Corn has broken stories on presidents, politicians, and other Washington players. He's written for numerous publications and is a talk show regular. His best-selling books include Hubris: The Inside Story of Spin, Scandal, and the Selling of the Iraq War.
Let me humbly suggest that Nick's pledge idea has a flaw. Sure, you can try to compel Democratic superdelegates to vote for whichever candidate arrives at the convention with the most delegates. But few will sign such a pledge, whether or not the Obama and Clinton campaign ask them to do so. Why give up a privilege? Especially when--here's the real issue--outside events might change the landscape.
The last big-state primary (Pennsylvania) occurs on April 22 and the primaries altogether end on June 3. What if in between those dates and the Democratic convention, which opens on August 25, something happens? Maybe Barack Obama is in the lead, and a news report discloses he once sold dope to lobbyists for a health insurance industry. Maybe Hillary Clinton is ahead, and it turns out she did hide legal records during the Whitewater investigation and plotted with her husband to kill their political enemies. In such instances, superdelegates might want to mount a course correction.
Admittedly, these are extreme examples. But there could be other less extreme circumstances in which it would make sense for the superdelegates to reconsider the popular will. As I noted, my hunch is that superdelegates will not willy-nilly vote to hand the nomination to the second-place finisher just out of personal preference. They will be under much scrutiny. And blowing up the party to save a nominee will not be undertaken lightly.
Omigod! Here come the superdelegates! The Washington Post's Paul Kane has done the math and reached the conclusion that the Democratic presidential race will be decided by superdelegates--those 800 or so party officials and officeholders who are automatically awarded delegate status and who can vote any which way they please at the convention. Kane explains:
There are 3,253 pledged delegates, those doled out based on actual voting in primaries and caucuses. And you need 2,025 to win the nomination.
To date, about 52 percent of those 3,253 delegates have been pledged in the voting process -- with Clinton and Obama roughly splitting them at 832 and 821 delegates a piece, according to the AP.
That means there are now only about 1,600 delegates left up for grabs in the remaining states and territories voting.
So, do the math. If they both have 820 plus pledged delegates so far, they'll need to win roughly 1,200 -- 75 percent -- of the remaining 1,600 delegates to win the nomination through actual voting.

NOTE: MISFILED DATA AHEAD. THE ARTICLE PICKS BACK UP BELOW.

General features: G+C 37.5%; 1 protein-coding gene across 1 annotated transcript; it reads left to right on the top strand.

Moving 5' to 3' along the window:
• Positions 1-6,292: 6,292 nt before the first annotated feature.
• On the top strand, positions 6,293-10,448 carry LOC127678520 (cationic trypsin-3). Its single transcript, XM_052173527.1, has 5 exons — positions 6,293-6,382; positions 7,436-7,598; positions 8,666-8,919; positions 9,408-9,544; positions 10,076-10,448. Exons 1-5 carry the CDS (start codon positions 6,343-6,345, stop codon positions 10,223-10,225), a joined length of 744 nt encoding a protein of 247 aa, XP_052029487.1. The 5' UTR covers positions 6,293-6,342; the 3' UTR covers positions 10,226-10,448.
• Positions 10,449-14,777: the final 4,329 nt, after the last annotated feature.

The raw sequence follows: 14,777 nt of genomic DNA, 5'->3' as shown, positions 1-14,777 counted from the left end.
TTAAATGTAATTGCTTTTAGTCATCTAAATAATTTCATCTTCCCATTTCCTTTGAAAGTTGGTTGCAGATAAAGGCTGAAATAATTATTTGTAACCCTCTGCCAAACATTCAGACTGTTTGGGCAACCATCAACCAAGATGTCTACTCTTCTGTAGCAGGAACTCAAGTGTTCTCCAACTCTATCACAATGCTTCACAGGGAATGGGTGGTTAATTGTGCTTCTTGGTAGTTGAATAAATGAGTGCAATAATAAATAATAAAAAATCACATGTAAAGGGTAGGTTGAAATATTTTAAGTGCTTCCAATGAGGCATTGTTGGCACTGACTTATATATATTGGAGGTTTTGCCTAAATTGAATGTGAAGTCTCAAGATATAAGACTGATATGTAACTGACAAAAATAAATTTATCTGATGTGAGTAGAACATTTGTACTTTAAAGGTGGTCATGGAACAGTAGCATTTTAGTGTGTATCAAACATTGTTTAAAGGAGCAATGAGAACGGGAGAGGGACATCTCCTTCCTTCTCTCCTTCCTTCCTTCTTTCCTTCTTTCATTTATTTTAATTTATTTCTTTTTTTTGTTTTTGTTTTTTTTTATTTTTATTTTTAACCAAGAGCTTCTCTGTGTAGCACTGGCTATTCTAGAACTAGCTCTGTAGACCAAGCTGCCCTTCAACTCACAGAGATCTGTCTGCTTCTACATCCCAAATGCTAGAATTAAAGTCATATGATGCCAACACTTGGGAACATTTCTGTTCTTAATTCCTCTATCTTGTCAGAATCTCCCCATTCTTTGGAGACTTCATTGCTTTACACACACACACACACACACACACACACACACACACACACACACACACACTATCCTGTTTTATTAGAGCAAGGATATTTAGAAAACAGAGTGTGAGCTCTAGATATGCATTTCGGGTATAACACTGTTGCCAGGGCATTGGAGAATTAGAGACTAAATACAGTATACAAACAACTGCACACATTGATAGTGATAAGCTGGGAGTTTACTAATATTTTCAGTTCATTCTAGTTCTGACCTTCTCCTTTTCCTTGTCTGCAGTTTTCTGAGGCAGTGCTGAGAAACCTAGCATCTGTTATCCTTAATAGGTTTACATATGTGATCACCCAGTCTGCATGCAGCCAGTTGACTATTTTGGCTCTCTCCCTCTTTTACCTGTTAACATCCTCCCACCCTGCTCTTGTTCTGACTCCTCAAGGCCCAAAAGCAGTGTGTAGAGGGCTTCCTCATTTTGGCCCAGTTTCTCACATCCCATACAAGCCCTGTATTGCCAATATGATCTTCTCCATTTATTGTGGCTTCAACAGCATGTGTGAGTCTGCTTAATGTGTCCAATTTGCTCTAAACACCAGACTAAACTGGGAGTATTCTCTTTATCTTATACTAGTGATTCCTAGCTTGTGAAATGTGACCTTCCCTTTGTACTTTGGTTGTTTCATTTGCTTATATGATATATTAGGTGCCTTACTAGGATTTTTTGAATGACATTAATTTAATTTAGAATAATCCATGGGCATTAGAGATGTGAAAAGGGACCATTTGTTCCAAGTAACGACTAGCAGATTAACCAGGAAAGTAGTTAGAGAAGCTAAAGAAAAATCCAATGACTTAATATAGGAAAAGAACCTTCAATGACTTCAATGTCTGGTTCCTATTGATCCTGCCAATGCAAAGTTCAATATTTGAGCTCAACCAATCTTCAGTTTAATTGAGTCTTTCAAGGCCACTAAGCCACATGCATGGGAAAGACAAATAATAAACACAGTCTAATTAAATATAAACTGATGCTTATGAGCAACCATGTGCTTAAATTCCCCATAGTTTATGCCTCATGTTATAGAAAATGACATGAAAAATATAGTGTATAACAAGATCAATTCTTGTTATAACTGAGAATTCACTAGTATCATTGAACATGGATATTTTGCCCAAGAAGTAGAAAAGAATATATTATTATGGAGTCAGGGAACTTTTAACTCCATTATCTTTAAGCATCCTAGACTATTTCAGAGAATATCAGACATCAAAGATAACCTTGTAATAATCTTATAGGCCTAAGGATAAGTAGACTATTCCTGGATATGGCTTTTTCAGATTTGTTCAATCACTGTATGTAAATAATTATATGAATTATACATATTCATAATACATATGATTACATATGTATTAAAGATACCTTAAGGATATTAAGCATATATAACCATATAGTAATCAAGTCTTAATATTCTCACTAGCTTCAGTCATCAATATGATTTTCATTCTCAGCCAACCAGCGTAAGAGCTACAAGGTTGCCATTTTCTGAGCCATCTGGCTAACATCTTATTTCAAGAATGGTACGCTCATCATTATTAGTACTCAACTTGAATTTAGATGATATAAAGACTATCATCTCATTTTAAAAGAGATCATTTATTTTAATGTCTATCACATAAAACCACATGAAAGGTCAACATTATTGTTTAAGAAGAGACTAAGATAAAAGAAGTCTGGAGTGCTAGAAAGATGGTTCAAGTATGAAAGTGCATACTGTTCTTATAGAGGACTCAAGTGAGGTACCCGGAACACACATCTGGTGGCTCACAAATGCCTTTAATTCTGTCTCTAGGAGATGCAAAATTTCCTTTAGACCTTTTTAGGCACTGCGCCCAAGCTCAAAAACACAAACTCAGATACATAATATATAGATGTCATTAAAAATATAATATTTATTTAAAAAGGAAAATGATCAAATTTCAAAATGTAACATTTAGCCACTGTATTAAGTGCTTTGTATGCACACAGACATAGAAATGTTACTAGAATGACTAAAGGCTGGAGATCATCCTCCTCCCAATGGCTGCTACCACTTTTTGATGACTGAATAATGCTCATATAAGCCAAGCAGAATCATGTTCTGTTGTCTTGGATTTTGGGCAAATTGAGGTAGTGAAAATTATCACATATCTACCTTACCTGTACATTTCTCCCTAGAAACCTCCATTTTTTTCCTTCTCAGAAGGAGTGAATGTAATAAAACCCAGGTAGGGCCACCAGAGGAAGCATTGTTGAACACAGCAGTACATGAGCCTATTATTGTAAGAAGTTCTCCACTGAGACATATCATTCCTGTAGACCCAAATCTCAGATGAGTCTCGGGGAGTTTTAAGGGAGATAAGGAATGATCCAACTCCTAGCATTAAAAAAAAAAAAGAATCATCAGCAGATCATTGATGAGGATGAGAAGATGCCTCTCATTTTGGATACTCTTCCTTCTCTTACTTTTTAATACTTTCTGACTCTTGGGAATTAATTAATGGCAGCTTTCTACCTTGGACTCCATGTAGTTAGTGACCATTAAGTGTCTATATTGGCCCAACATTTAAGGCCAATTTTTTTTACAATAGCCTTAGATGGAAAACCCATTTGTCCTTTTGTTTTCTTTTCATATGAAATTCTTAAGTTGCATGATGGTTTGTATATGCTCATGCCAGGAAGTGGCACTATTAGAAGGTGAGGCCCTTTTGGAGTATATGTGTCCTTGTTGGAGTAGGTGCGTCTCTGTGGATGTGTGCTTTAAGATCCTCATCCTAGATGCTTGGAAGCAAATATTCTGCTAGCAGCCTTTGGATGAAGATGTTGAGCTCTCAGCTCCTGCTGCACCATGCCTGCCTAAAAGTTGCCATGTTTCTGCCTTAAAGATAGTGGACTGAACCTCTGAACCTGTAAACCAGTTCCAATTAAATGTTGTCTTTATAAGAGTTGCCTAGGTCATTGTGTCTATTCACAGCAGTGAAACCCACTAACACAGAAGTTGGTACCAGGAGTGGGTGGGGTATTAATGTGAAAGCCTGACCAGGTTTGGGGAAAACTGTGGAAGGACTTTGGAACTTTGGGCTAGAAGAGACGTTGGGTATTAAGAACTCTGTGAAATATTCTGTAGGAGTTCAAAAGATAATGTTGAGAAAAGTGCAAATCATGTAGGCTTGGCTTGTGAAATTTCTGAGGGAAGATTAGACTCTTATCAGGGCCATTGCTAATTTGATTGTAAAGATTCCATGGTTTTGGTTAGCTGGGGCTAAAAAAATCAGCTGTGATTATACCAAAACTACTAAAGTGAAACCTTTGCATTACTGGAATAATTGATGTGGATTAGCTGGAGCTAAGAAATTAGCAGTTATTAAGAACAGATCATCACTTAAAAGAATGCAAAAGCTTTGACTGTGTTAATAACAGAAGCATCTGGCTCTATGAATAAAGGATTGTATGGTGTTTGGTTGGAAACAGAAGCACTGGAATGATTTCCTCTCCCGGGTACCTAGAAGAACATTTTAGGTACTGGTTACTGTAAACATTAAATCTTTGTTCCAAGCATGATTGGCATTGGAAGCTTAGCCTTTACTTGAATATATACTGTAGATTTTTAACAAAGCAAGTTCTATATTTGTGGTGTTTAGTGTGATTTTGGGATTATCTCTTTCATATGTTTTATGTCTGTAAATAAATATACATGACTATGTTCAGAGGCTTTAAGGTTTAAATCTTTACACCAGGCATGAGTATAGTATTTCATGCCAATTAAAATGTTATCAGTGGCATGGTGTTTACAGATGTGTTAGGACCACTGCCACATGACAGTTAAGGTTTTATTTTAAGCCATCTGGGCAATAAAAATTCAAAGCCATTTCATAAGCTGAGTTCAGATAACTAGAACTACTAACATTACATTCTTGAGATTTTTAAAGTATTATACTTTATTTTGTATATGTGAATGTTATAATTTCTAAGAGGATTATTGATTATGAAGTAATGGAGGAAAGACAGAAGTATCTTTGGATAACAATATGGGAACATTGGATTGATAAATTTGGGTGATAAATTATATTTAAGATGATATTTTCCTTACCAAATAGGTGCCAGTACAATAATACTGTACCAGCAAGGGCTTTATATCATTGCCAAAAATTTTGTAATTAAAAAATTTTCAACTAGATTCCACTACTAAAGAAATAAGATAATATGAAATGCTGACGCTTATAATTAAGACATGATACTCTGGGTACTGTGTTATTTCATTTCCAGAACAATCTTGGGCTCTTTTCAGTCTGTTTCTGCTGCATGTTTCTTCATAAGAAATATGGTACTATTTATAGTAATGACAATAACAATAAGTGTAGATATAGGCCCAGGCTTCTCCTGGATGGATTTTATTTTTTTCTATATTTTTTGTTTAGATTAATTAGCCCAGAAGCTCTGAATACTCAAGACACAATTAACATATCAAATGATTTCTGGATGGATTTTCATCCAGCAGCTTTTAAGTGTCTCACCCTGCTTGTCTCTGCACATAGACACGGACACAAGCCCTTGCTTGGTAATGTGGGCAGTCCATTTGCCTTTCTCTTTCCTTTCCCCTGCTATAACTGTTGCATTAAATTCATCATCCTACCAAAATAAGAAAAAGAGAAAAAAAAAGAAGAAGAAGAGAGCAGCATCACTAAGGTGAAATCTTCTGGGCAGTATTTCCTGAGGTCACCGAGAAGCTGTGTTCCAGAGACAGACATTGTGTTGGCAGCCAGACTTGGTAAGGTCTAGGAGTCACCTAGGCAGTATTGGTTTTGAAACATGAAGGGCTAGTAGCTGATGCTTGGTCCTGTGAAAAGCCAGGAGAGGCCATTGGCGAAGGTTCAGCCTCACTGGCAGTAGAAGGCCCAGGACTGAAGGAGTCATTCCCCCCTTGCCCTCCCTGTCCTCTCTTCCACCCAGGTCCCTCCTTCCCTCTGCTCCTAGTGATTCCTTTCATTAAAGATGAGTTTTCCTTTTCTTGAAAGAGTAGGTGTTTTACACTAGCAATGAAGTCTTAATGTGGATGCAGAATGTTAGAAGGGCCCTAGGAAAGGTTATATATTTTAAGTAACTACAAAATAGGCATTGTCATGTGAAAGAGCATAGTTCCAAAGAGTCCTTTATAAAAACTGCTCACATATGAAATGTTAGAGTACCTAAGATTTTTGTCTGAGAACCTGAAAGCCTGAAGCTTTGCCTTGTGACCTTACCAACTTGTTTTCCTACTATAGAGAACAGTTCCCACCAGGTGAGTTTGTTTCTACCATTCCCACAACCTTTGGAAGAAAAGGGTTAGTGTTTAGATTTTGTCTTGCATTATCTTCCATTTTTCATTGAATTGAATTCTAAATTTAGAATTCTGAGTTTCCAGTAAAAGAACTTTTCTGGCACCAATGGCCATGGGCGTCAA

In other words: Ain't gonna happen...And then the super delegates decide this thing.
Does this mean the contest will be settled in some smoke-free backroom by machine hacks who don't give a fig about the Democratic vox populi?
Mitt Romney has quit the race. It seems that his money was no good here.
At the Conservative Political Action Conference, Romney announced he was suspending his campaign. In a fiery speech, he took shots at France, Harvard, and liberal judges. Citing pornography and "government welfare," he thundered that the "threat to our culture" comes "from within." Hailing family values and decrying gay marriage, this past supporter of abortion rights and gay rights positioned himself as one of the GOP's leading culture warriors. He called for tax cuts, deregulation, and tort reform. He denounced Hillary Clinton's and Barack Obama's positions on Iraq as a "surrender to terror." And he called for beefing up the U.S. military to deal with "radical jihad" and the China challenge. In other words, he reminded the cheering crowd of conservative die-hards at CPAC that he's a full-throttle conservative on all fronts: culture, economics, and national security. He's now 60 years old. In four years, he will be seven years younger than John McCain is today. And remember this: Ronald Reagan failed to win the GOP nomination in 1976 before he nabbed it in 1980. And there's this: if John McCain does manage to win in November, could he run for a second term, given his age?
Romney's message to the conservatives today was this: I'm your Reagan. He and they may just have to wait a few more years before those pesky Republican primary voters get it.
One key question now is, what will Mike Huckabee do? Recently, he's become the anti-Romney spoiler--sweeping up non-McCain voters and preventing Romney from becoming a competitive alternative to McCain. It seemed that Huckabee and McCain had an implicit--if not explicit--nonaggression pact, and this has even fueled talk of a Mack-Huck ticket. So with no need any longer for him to block Romney to help McCain, what's Huckabee's role in the race? With his get-Romney mission accomplished, will he withdraw and wait for his reward?
Yesterday, John McCain asked his foes on the right to "just calm down a little." He was talking about Rush Limbaugh, Ann Coulter, Sean Hannity and other conservative big-mouths who in recent days have pumped up the volume of their anti-McCain crusade. Just the day before, James Dobson, a leading social conservative who heads Focus on the Family, declared, "I am convinced Senator McCain is not a conservative, and in fact has gone out of is way to stick his thumb in the eyes of those who are." (Last year, Dobson also accused Fred Thompson of not being a real Christian.)